To promote the car, the company--which is official car of the NCAA basketball--is focusing more on the G8 than the Pontiac brand, with a new raft of G8 ads, product integration on CBS broadcasts of NCAA b-ball, leading up to the Final Four, and a promotion, "8 for the Road."
The new efforts are in addition to Pontiac Game-Changing Performance--a Bryant Gumbel-hosted segment during game broadcasts, which Pontiac has run for the past five NCAA basketball seasons. Gumbel is also touting the "8 For the Road" program, which dangles a new G8 and a trip for eight to the Final Four.
Chris Hornberger, Pontiac advertising manager, says Pontiac is running three ads for the G8 sedan, one that launched mid-March and the other last week, as well as a retail play and incentive program. Also, per Hornberger, the in-broadcast brand presence includes "lower third" screen billboards touting G8 with animation and a call to action driving consumers to Pontiac.com's G8 microsite.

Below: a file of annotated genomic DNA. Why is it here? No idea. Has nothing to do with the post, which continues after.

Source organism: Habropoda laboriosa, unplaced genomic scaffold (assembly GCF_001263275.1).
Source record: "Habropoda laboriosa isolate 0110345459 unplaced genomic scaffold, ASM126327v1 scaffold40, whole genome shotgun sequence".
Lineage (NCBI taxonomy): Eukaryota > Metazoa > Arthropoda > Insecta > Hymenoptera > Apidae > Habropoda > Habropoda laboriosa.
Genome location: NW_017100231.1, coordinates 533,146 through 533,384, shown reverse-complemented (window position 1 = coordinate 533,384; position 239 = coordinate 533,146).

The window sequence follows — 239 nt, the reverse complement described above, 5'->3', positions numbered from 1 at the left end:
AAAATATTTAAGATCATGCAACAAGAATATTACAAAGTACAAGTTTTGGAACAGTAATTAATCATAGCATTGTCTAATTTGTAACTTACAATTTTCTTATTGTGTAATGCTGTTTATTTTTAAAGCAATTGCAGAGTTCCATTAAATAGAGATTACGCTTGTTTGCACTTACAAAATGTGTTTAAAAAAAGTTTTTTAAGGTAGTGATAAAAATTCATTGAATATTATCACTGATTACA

"The results are already greater than we had all last year during Final Four," he says. "In the past, we just incorporated Pontiac, now we have incorporated G8 throughout; the traffic has almost been three times the norm."
The first G8 ad, for the G8 GT, puts the car in the '80s video game "Spy Hunter." The spot starts with the original old-school two-dimensional view of the game, then switches to computer-animated 3D, with the car being chased by helicopters, other cars and bombs, while it evades all threats.
The second has the car doing impossible moves. "We will also have a new spot for the Final Four," says Hornberger, who adds that the NCAA audience is ideal for Pontiac. Leo Burnett is Pontiac's creative AOR.
"Research shows viewers are 30-40% more likely than non-viewers to purchase a Pontiac. All metrics have shown a 15-20% gap between viewer and non-viewer, so these consumers are very receptive to the message," he says.
The other car Pontiac has launched is the newest version of its sport wagon Vibe. Hornberger says Vibe will get a broader integrated campaign later but now is being promoted online via animated billboards on NCAA-related Web media.